April 20, 2009

Sunbeam Alpine and Tiger

A little history

The first Alpine had only been launched in 1953, but only a few years later it was obvious that its design was prematurely ageing. The Rootes group promptly decided to plan a fresh new car, still bearing the same name and using as many existing mechanical parts as possible, but with a brand new body. Though many sources declare that its main designer Kenneth Howes took its inspiration from the recently released Ford Thunderbird, it has to be noted that the second-generation Alpine actually bore a striking resemblance to the convertibles designed and built by Facel-Metallon, particularly for Simca.

Launched in 1959, the car passed through five different series before retiring in 1968. All remained basically similar to the original car, though the 1.5-litre block was enlarged to 1.6- then to 1.7-litre. These engines made the car an elegant tourer, but not a performance machine. Widely distributed in America, the Alpine’s performances looked even more limited there. Therefore it was decided to produce a V8 variant of the car at the lowest possible cost. With some logic, Carroll Shelby, who had already led a comparable transformation based on another British car, A.C.’s roadster, was chosen for the task. Shelby fitted a 4.3-litre Ford developing 164 hp under the Alpine’s hood, which became the pumped up Tiger, introduced in 1964. Output was exactly double than a standard Alpine of the time, which was rated at 82 hp. Later the original V8 was replaced by a bigger 4.7-litre good for 200 hp. Even with this latter engine the Tiger had nothing in common with the similarly created A.C. Cobra, but it nonetheless offered decent acceleration. In 1967, the Tiger was withdrawn somewhat earlier than the Alpine, not due to lack of interest from the public, but rather as Chrysler had just purchased Rootes and couldn’t stand that one of its products could use an engine built by one of its main rivals.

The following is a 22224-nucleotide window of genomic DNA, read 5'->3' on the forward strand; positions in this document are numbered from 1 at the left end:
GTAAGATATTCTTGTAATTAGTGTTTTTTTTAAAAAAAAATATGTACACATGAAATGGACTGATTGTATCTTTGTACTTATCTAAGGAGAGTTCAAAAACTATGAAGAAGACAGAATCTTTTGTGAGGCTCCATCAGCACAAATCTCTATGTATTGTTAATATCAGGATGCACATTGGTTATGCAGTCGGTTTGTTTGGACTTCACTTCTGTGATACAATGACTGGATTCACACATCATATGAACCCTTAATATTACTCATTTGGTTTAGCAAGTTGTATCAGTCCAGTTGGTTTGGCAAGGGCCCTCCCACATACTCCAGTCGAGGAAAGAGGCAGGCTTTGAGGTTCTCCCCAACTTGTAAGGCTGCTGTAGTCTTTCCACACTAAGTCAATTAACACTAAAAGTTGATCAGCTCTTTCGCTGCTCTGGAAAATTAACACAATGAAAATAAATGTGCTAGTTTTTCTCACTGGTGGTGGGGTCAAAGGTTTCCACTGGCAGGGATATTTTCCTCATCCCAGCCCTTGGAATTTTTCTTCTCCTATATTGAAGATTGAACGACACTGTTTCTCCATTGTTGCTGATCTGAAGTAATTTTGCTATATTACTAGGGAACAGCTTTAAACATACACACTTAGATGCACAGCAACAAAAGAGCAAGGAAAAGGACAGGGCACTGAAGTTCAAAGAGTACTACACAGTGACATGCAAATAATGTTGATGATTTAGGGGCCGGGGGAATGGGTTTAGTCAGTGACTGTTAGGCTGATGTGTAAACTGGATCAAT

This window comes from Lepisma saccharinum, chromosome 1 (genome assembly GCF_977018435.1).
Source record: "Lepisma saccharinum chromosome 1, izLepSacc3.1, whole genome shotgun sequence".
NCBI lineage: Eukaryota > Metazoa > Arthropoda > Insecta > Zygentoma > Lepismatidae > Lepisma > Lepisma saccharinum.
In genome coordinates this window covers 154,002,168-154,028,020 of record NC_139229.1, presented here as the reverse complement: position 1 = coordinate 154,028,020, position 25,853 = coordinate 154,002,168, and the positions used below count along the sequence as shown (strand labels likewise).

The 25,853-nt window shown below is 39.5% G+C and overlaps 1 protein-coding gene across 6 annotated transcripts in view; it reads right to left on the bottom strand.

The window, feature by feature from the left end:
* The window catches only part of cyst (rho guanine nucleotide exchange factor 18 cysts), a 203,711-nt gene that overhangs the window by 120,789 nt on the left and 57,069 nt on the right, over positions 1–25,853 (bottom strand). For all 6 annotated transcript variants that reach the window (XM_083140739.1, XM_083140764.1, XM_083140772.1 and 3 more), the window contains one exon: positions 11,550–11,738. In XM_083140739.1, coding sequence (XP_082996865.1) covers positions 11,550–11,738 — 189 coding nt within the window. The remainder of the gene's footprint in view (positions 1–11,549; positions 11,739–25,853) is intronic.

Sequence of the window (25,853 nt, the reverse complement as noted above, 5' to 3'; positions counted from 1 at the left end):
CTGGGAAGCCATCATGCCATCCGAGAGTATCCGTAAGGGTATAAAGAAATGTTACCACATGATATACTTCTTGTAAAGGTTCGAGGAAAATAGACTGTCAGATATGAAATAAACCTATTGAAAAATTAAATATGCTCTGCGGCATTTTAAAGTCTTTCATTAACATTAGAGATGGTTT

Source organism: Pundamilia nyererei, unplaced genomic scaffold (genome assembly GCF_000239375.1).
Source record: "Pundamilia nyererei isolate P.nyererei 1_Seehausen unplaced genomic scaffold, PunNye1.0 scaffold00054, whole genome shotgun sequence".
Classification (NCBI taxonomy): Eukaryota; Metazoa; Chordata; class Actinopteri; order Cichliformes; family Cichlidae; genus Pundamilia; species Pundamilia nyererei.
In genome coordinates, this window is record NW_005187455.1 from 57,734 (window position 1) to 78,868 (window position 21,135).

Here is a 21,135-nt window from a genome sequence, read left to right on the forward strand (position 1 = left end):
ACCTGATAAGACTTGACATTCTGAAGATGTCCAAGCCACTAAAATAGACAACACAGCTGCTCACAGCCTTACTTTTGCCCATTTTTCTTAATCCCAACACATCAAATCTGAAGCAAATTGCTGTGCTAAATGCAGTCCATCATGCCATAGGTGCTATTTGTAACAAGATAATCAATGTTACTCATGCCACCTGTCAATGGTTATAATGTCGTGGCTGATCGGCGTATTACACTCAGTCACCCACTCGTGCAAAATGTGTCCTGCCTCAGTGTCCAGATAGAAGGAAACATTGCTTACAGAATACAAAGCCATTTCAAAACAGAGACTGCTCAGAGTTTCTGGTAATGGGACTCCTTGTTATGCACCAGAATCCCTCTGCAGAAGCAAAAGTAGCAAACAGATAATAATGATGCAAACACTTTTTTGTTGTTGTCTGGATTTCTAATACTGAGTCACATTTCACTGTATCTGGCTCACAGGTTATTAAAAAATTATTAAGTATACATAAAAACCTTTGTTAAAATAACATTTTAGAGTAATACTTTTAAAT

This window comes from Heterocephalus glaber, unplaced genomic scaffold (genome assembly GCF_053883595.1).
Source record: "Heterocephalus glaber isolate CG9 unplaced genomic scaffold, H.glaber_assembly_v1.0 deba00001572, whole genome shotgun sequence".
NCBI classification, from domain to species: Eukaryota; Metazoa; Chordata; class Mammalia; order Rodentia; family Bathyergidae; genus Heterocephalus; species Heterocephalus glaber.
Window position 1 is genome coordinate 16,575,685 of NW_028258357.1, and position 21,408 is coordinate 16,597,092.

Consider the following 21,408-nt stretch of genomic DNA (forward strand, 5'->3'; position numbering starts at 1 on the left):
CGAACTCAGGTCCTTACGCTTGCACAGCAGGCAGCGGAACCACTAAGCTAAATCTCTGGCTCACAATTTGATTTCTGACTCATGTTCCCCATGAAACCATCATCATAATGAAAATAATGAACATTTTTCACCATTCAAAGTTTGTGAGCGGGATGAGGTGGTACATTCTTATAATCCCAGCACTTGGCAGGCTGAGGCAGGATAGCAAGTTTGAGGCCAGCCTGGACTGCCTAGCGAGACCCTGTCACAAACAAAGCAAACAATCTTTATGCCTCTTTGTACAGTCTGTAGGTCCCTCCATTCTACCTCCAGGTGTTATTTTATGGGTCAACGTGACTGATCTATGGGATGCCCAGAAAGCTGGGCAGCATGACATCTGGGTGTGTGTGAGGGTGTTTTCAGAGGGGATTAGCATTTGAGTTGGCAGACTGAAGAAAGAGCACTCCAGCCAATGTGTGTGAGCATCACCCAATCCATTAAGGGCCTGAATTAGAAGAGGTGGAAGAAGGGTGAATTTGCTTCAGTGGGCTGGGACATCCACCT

The Sunbeam Alpine never got a real successor, though the name was used a few years further for a simplified version of the Rapier coupe, a good-looking but underpowered car that was built until the mid-Seventies.

About the model

Model: Sunbeam Alpine Mk.II
Year: 1961
Maker: Vanguards - Corgi
Scale: 1/43
Distributed by: Vanguards
Acquired: brand new, in January 2007, in Hong Kong, S.A.R.

Vanguards again did a decent job reproducing the classic lines of the Alpine. The wheels are probably oversimplified, but overall this reproduction is correct. Moreover the British company had the good idea of providing three different tops for the car (which nonetheless have to stand perched on the car, without anything to hold them firmly in place): a folded hood, a raised hood and a hard top. I’d give 12/20 to this nice model.




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